Typical read time: 4 minutes
From the past to nowadays, “City” has been one of the most important themes for artistic creations, including poetry. Let us start reading this post by two samples:
Rumi (1207 – 1273) says:
Said a beloved to her lover, my dear
You have seen many cities in exile
So which city is better among all?
Said the city where the beloved is there!
Souad Sabah (a Kuwaiti economist, writer, and poet -born 1942) says:
All cities in the world,
in the map of geography
I think they are imaginary points
except for one of them,
The city where I fell in love with you
The city that became my homeland after you!
In addition, the lovely poetic view of the “city” is examined from other perspectives.
The UN General Assembly designated October 31 as World Cities Day.
The Day is expected to greatly promote the international community’s interest in global urbanization, push forward cooperation among countries in meeting opportunities addressing challenges of urbanization and contribute to sustainable urban development around the world.
The importance of the subject:
Until 2009, more people lived in rural areas than in urban areas. Today, around 55% of the world’s population lives in towns and cities, with the level of urbanization projected to reach almost 70% by 2050. Much of the growth in urban populations will occur in Asia and Africa, especially in China, India, and Nigeria, where the fertility rates remain high.
Like migration, urbanization requires effective management by national and local authorities. Currently, cities occupy less than 2% of the world’s total land but produce 80% of the global gross domestic product (GDP) and over 70% of carbon emissions. The speed and scale of urbanization present challenges in ensuring the availability of adequate housing, infrastructure, transportation, and conflict and violence. Nearly one billion people are classified as “urban poor” and mostly live in informal urban settlements.
At the same time, more significant efforts are required to ensure that those living in rural areas are not left behind, including access to the digital economy and society. Small-hold farmers, pastoralists, and indigenous peoples play a vital role in producing our food and protecting our natural capital.
Some Facts and figures
- Half of humanity– 3.5 billion people– lives in cities today, and 5 billion people are projected to live in cities by 2030.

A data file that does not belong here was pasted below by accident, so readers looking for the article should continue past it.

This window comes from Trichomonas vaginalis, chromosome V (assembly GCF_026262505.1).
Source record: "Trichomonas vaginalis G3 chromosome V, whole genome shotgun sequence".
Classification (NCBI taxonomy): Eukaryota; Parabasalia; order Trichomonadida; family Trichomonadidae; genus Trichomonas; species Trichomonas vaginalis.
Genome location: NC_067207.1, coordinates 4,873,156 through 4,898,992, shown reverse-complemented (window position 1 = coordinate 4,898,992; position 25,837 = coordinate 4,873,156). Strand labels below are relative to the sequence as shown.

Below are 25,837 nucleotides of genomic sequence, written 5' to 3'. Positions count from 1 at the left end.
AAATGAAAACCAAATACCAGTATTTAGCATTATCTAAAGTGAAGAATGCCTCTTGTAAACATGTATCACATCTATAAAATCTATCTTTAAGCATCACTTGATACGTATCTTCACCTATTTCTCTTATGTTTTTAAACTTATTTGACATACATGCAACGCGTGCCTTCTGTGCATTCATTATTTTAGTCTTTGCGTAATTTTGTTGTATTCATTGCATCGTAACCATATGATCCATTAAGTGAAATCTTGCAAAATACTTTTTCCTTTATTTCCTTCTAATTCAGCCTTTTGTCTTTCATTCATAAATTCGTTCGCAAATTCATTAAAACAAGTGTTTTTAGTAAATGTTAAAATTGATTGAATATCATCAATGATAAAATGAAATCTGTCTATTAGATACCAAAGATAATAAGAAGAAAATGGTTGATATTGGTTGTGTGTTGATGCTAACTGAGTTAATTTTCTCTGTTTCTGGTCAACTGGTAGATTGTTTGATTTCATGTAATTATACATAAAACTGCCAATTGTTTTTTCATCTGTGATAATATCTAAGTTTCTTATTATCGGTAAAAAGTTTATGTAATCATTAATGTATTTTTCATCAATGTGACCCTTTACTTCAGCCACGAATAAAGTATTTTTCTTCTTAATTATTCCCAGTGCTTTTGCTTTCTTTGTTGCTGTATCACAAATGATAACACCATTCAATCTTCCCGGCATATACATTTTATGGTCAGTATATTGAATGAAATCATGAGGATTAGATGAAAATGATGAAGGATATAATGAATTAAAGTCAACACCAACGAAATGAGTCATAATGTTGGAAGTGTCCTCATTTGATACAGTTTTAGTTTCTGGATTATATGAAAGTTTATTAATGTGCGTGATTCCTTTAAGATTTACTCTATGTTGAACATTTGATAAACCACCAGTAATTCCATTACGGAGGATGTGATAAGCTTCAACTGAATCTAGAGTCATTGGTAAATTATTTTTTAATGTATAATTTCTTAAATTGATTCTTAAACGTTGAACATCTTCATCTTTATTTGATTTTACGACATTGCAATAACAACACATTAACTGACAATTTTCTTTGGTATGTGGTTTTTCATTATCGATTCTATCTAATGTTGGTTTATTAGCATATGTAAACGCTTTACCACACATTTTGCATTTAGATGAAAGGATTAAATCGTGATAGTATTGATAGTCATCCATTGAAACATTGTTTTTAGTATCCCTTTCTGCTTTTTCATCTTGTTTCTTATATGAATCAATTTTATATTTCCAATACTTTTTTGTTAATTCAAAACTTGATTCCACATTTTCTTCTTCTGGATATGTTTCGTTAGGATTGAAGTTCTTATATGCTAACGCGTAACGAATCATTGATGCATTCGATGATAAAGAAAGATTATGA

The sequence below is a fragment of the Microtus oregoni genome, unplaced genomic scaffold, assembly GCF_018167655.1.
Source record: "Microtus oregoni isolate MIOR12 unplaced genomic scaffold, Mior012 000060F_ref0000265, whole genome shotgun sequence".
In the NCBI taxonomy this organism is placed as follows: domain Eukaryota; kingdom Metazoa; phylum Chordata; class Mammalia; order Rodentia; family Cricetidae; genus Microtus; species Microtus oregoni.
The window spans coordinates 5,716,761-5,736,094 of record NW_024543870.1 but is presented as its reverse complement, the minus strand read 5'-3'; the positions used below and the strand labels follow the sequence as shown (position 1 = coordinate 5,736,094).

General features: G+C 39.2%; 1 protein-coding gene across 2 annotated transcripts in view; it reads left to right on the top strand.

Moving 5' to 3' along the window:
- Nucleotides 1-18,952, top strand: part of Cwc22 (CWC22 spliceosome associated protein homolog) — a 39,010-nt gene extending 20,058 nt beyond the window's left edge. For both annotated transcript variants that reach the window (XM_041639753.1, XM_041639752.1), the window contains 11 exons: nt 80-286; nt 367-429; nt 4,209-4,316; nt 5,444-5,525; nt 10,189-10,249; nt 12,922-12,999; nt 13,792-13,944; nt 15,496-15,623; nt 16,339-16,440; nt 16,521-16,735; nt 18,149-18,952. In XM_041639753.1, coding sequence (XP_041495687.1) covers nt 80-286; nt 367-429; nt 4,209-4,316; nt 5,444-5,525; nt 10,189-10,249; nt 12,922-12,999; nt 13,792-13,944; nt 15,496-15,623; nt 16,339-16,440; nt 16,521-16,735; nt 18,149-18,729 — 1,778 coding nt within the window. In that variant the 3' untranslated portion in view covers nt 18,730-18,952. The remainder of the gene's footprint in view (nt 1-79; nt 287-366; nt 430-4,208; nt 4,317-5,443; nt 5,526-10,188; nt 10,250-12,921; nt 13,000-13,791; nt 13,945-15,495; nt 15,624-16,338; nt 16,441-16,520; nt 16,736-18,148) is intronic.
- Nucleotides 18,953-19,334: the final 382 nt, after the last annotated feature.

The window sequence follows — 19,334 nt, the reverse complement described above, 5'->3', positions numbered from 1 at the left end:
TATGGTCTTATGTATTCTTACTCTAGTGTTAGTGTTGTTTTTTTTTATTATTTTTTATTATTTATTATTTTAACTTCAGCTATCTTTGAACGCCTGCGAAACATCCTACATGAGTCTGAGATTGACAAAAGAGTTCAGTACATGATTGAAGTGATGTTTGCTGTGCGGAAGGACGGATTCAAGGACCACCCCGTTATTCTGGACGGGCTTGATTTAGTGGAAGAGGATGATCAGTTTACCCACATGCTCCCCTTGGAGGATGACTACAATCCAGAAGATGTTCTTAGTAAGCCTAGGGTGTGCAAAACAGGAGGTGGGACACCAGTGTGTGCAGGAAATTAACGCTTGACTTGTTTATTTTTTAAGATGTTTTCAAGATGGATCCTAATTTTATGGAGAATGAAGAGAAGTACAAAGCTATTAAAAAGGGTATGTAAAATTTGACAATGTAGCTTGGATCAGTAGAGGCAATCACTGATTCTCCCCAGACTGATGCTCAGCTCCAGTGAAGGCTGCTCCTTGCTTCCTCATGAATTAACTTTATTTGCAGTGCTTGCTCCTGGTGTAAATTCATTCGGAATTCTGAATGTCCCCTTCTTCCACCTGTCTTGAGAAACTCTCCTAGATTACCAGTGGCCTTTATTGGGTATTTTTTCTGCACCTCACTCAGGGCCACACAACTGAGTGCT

- 95% of urban expansion in the next decades will take place in the developing world
- 828 million people live in slums today, and most of them are found in Eastern and South-Eastern Asia.
- The world’s cities occupy just 3% of the Earth’s land but account for 60-80 percent of energy consumption and 75% of carbon emissions.
- Rapid urbanization is exerting pressure on freshwater supplies, sewage, the living environment, and public health.
- Cities account for between 60 and 80% of energy consumption and generate as much as 70% of human-induced greenhouse gas emissions
- 90% of urban growth is forecasted to happen in Asia and Africa in the next 30 years.
- By 2050, 70% of the world population is predicted to live in urban settlements.
How do we prepare for the doubling of the global urban population by 2050? By dramatically rethinking urbanism and its governance. That means designing cities for people, not cars; allowing everyone access to urban opportunities; investing in resource-efficient buildings, transport, energy, water, and waste systems; and enabling cities to experiment and learn from each other.
These are among the conclusions of an upcoming report from the International Resource Panel, the most authoritative scientific forum for scientists and experts working on natural resource management.
Because of the importance of this issue, one of the 11 goals of UN SDGs is: Make cities inclusive, safe, resilient, and sustainable.
Cities are on the front line of coping with the pandemic and its lasting impacts. Across the globe, COVID-19 is threatening cities and communities, endangering public health and the economy, and the fabric of society.
UN-Habitat, the UN agency for housing and urban development, is working with national and local governments to help them prepare for, prevent, respond to and recover from the COVID-19 pandemic. The UN-Habitat COVID-19 Response Plan aims to:
- Support local governments and community-driven solutions in informal settlements
- Provide urban data, evidence-based mapping, and knowledge for informed decision
- Mitigate economic impact and initiate recovery
UN-Habitat’s COVID-19 Policy and Programme Framework guides global, regional, and country-level action.
The UN Economic Commission for Africa has proposed specific support to city governments to mitigate and respond to the economic effects of COVID-19. Africa’s cities account for more than 50% of the region’s GDP, and COVID-19 is likely to hit African cities hard, with sharp declines in productivity, jobs, and revenues.
Cities and Climate-related Disasters
Cities worldwide are increasingly suffering the effects of climate-related disasters, such as floods, droughts, sea-level rise, heat waves, landslides, and storms. At least 130 port cities with over one million inhabitants are expected to be affected by coastal flooding, and the one billion people in informal urban settlements are particularly at risk.
Creating more sustainable, climate-resilient societies involves addressing a range of issues, including poverty reduction, ensuring basic services, livelihoods, the provision of accessible, affordable, and adequate housing, investing in infrastructure, upgrading informal settlements, and managing ecosystems. Successful, well-governed cities significantly reduce climate-related risks for their populations.
More information is available here: